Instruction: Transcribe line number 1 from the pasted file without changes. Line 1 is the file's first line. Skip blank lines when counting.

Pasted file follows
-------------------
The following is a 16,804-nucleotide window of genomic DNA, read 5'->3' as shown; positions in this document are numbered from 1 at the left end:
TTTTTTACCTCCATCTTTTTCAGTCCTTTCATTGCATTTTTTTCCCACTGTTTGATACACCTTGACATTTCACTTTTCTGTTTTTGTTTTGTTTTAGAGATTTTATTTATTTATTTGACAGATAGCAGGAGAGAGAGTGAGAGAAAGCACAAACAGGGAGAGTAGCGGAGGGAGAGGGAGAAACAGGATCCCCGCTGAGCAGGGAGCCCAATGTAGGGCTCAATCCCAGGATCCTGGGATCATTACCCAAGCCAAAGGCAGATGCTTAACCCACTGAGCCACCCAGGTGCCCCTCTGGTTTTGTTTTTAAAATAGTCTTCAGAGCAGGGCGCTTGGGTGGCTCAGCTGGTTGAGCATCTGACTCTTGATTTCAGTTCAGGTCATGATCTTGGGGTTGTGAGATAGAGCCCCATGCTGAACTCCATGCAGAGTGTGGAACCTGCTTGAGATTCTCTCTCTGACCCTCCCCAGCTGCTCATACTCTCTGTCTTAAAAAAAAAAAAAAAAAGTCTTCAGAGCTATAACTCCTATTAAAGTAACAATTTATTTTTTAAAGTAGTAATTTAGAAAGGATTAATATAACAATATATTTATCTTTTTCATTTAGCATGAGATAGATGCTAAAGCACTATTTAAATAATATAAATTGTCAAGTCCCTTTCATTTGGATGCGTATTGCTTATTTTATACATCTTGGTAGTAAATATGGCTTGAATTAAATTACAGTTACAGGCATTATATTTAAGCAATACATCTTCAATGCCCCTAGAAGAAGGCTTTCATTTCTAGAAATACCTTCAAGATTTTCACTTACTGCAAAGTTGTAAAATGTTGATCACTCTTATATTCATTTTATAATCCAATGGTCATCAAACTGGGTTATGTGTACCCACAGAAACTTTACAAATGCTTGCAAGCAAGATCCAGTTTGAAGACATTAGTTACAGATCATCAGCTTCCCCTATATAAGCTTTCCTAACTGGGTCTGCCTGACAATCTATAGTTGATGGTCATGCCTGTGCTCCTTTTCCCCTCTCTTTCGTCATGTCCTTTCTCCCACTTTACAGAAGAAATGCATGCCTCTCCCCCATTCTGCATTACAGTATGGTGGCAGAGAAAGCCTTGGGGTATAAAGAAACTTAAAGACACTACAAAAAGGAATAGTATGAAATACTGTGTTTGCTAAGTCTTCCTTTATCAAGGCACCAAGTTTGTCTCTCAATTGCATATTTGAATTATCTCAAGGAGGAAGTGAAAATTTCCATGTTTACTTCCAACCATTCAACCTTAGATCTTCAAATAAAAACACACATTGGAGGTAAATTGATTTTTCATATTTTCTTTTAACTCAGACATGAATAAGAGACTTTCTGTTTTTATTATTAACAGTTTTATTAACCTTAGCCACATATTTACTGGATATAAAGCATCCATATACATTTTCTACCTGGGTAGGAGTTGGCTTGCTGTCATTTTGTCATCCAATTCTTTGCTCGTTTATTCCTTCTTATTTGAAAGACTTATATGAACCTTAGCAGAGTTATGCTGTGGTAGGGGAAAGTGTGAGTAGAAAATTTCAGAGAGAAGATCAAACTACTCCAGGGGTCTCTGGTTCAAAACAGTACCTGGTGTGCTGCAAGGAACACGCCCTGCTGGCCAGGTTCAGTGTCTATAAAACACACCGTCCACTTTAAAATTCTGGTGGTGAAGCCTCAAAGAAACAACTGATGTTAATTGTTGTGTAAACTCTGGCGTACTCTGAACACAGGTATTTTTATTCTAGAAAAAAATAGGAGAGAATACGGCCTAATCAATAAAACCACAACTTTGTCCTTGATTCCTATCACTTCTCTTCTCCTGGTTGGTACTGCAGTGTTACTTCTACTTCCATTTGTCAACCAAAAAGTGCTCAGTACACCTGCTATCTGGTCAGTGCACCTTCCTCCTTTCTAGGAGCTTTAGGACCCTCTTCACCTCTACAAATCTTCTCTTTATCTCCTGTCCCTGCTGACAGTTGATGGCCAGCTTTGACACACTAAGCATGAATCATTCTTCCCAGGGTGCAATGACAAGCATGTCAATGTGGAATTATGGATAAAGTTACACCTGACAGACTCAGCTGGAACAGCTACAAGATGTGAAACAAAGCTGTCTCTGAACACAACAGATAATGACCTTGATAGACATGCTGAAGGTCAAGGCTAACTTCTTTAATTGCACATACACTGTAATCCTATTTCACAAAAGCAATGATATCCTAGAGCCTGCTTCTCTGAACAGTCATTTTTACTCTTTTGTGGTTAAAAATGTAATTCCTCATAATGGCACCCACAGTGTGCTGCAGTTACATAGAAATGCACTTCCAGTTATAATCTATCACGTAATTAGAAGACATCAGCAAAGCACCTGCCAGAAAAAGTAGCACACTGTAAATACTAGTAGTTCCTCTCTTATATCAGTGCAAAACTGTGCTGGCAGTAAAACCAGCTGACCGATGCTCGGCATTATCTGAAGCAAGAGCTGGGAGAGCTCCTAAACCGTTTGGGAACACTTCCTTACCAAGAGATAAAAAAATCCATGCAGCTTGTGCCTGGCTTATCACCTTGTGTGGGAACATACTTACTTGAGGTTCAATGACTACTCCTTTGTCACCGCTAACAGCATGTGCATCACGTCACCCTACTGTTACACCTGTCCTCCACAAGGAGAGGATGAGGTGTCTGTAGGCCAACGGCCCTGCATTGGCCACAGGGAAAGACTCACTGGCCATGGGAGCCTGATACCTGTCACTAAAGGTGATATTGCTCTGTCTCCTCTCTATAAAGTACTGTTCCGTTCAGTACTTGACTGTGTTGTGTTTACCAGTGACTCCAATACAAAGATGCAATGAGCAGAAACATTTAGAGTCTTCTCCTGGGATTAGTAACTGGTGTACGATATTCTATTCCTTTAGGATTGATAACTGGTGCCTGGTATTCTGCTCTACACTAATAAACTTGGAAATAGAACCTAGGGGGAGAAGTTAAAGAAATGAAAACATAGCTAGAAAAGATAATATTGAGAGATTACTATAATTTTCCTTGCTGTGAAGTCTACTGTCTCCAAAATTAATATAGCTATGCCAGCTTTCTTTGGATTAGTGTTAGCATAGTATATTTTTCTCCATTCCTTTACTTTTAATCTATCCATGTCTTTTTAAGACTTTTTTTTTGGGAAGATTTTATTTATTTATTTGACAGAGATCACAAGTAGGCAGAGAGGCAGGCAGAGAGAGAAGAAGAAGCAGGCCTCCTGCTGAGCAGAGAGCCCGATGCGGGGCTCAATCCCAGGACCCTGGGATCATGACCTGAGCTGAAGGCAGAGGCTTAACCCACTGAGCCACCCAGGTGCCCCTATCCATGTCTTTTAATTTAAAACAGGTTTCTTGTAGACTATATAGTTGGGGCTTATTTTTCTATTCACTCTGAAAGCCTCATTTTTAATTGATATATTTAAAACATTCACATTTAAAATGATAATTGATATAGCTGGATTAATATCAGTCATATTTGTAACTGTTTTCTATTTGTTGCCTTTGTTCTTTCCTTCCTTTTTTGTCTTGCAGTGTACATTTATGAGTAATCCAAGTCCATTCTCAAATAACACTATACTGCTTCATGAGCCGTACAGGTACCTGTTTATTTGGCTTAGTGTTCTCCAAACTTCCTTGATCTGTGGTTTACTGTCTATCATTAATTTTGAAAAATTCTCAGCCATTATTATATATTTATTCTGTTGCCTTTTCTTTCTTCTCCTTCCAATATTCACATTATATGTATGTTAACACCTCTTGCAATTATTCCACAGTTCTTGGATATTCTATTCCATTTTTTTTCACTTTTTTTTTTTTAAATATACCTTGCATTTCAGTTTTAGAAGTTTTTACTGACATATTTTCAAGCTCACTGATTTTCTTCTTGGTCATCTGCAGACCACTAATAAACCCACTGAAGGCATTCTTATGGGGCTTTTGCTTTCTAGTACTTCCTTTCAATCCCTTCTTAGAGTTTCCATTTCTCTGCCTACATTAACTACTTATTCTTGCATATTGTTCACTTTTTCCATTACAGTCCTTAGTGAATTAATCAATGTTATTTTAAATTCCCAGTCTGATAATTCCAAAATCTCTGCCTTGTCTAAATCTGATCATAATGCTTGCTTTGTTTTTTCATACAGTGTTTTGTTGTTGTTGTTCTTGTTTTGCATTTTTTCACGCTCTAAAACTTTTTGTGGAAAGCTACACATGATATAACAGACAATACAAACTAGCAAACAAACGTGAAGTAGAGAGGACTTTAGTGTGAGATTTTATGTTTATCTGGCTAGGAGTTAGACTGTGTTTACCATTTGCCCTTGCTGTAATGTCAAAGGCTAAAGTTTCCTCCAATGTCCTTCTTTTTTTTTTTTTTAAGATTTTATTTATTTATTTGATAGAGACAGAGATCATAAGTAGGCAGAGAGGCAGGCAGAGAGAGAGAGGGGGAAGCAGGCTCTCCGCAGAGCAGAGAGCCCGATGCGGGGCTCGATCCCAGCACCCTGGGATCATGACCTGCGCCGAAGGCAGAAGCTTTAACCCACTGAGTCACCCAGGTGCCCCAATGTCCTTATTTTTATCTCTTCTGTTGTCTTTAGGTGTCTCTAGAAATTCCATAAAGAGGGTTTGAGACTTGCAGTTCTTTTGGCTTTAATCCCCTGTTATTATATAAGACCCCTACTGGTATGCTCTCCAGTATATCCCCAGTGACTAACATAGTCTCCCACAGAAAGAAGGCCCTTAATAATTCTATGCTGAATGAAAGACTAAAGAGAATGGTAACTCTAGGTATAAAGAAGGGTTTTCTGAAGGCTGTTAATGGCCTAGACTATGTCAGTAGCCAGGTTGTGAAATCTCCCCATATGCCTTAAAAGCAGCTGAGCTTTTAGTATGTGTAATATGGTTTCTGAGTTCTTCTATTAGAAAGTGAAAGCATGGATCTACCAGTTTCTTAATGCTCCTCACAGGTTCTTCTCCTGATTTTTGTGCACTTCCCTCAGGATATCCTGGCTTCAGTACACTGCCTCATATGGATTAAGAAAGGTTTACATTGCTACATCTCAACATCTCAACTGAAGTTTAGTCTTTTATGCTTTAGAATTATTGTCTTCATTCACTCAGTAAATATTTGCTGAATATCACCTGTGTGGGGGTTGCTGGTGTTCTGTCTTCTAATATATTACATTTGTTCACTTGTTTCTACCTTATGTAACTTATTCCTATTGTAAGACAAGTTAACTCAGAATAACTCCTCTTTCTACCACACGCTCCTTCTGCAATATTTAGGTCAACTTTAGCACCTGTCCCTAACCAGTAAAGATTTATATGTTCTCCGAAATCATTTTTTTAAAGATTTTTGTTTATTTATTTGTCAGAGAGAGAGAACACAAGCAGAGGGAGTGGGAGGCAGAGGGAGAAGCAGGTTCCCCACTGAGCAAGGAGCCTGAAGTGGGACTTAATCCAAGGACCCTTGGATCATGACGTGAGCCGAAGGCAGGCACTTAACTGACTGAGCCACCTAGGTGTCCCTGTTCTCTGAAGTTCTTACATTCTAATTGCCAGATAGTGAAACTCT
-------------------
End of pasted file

The following is a 16,804-nucleotide window of genomic DNA, read 5'->3' as shown; positions in this document are numbered from 1 at the left end: